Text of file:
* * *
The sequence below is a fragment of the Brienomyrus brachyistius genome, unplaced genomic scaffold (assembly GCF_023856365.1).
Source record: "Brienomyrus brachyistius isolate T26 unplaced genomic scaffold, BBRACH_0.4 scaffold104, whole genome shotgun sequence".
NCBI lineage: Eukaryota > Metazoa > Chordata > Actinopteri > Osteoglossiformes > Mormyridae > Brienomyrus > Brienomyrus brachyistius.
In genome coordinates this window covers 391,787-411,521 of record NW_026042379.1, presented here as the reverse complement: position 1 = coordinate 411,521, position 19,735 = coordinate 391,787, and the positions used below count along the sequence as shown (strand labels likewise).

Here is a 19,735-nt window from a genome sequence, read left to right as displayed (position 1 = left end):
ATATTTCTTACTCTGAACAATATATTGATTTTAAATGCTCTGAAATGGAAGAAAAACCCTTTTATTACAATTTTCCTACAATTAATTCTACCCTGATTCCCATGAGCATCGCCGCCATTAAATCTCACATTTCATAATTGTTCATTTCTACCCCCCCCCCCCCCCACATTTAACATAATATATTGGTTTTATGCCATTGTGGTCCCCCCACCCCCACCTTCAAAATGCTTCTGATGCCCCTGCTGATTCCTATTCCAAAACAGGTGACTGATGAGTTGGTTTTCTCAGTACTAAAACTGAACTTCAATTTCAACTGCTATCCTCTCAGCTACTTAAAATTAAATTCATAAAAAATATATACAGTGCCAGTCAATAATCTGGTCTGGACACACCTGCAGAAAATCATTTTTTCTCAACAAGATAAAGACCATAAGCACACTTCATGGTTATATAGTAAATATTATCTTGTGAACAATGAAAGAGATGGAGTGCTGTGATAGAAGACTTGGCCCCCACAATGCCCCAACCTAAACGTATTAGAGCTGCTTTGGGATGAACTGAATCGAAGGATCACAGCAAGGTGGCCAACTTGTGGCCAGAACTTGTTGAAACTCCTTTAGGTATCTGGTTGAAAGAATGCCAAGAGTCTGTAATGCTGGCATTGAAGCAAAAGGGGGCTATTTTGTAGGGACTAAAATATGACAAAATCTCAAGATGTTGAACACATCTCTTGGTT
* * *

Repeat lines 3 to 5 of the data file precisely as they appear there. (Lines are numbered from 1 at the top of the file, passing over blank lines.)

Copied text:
NCBI lineage: Eukaryota > Metazoa > Chordata > Actinopteri > Osteoglossiformes > Mormyridae > Brienomyrus > Brienomyrus brachyistius.
In genome coordinates this window covers 391,787-411,521 of record NW_026042379.1, presented here as the reverse complement: position 1 = coordinate 411,521, position 19,735 = coordinate 391,787, and the positions used below count along the sequence as shown (strand labels likewise).

Here is a 19,735-nt window from a genome sequence, read left to right as displayed (position 1 = left end):